Adventuring with a Facebook Messenger Bot and Haley AI-as-a-Service

For some tech retro fun we recently published the classic text adventure game Colossal Cave Adventure (circa 1977) as a Facebook Messenger Bot running on the Haley AI-as-a-Service platform.

In this post I’ll describe how it works.

But first, do some adventuring!

Facebook Page: https://www.facebook.com/adventurebotai/

Messenger Link: http://m.me/adventurebotai

Here’s a screenshot of the beginning of the game:

adventurebot-1

Via the Haley AI dashboard, we can set up a Bot, connect it to a Facebook app (this is what we call an “Endpoint”), and connect the Bot to dialogs to process incoming messages and generate outgoing messages.  The dashboard also provides user management screens, analytics, data management, prediction models (via machine learning), and other functionality.

The heart of the Adventure Bot is a dialog, composed with the Haley Dialog Designer, which is a visual drag-and-drop tool to create dialogs:

advent-dialog1

Pictured above is the dialog for Adventure with a “ChatRule” step selected.  This step waits for a message from the adventurer, like “go north” or “kill dragon”.

Here’s a few details about the important steps in the Adventure dialog:

chatrules

 

The ChatRule step collects a text message and processes it into the “intent” of the message, turning text into structured data.

 

assign_fact

 

The Assign step assigns a value to a “fact”.   Here we get the output of the game based on the input message, and assign it into a fact.

 

text_message

 

Using the Message step, we send the output of the game back to the user.

 

loop

 

We use the Loop step to loop back to the ChatRule step, and wait for the next message.

 

For the game implementation, we used a port of the game for Inform7 (actually Inform6 code compiled using Inform7).  Inform7 is a wonderful interactive fiction design tool, which can be found here: http://inform7.com/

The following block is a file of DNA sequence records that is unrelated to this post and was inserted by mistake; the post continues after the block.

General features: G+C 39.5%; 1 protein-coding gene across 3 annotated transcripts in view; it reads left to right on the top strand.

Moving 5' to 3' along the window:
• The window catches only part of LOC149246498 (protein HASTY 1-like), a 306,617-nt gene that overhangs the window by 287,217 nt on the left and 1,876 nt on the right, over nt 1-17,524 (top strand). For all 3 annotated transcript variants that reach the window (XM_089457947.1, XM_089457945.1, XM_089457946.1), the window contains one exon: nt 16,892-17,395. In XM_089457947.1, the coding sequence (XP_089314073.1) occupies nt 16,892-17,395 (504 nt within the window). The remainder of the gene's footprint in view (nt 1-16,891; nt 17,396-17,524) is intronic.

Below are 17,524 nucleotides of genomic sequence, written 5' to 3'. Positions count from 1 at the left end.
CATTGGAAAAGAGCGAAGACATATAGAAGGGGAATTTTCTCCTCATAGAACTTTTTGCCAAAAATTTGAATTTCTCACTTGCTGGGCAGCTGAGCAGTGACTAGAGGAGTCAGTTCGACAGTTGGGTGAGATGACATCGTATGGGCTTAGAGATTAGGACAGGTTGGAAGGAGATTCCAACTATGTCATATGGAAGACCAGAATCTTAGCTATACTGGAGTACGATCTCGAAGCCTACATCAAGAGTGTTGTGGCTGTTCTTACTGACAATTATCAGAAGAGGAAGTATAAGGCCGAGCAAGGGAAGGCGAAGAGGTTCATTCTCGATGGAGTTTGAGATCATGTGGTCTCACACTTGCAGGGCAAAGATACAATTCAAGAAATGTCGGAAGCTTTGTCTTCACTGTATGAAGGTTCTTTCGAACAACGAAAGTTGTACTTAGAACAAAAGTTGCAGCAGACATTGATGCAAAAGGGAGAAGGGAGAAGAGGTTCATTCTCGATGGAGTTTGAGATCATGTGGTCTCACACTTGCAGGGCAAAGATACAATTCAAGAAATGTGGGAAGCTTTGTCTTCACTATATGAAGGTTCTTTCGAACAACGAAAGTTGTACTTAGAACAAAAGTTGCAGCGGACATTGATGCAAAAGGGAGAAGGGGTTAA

To give you a sense of what the game code looks like, here’s a snippet about a location:

Room In_Hall_Of_Mt_King “Hall of the Mountain King”
with name ‘hall’ ‘of’ ‘mountain’ ‘king’,
description
“You are in the hall of the mountain king, with passages off in all directions.”,
cant_go “Well, perhaps not quite all directions.”,
u_to In_Hall_Of_Mists,
e_to In_Hall_Of_Mists,
n_to Low_N_S_Passage,
s_to In_South_Side_Chamber,
w_to In_West_Side_Chamber,
sw_to In_Secret_E_W_Canyon,
before [;
Go:
if (Snake in self && (noun == n_obj or s_obj or w_obj ||
(noun == sw_obj && random(100) <= 35)))
“You can’t get by the snake.”;
];

And here is a snippet about an object:

Object -> Snake “snake”
with name ‘snake’ ‘cobra’ ‘asp’ ‘huge’ ‘fierce’ ‘green’ ‘ferocious’
‘venemous’ ‘venomous’ ‘large’ ‘big’ ‘killer’,
description “I wouldn’t mess with it if I were you.”,
initial “A huge green fierce snake bars the way!”,
life [;
Order, Ask, Answer:
“Hiss!”;
ThrowAt:
if (noun == axe) <<Attack self>>;
<<Give noun self>>;
Give:
if (noun == little_bird) {
remove little_bird;
“The snake has now devoured your bird.”;
}
“There’s nothing here it wants to eat (except perhaps you).”;
Attack:
“Attacking the snake both doesn’t work and is very dangerous.”;
Take:
deadflag = 1;
“It takes you instead. Glrp!”;
],
has animate;

Sorry, spoiler!  There is a snake in the game.

Inform7 has a different, more natural language based syntax.  If you are interested, here is a screencast about the syntax and the editor: https://vimeo.com/4221277

The game compiler produces a game “binary” for the Glulx virtual machine (I didn’t know what that was either).  Fortunately there is a Glulx interpreter for Java available ( https://github.com/Banbury/zag ) so after some edits to the interpreter to make it more easily embeddable, we are able to use the interpreter and the game “binary” within Haley.

Haley has a number of different types of facts to hold strings, numbers, dates, lists, et cetera — and fortunately this includes a fact-type for a “Java Object”, so we can use an Assign step (see above) to set up the interpreter for Adventure, and hold the game state in a JavaObject fact associated with the player.

The nice thing about this implementation is we can support any interactive fiction story/game via the same method.  It will be interesting to include more story telling capabilities within Haley, as well as provide a platform for such experiences.   Please contact us if you would like to create such narrative experiences via the Haley platform!  Two obvious upgrades would be to use our more robust ChatRules text parser and include media (images, sound, and video) in the messages.

I hope you’ve enjoyed learning about creating a Facebook Bot using the Haley AI-as-a-Service platform.

Please contact us to learn more about using Haley AI, and enjoy Adventuring!

 

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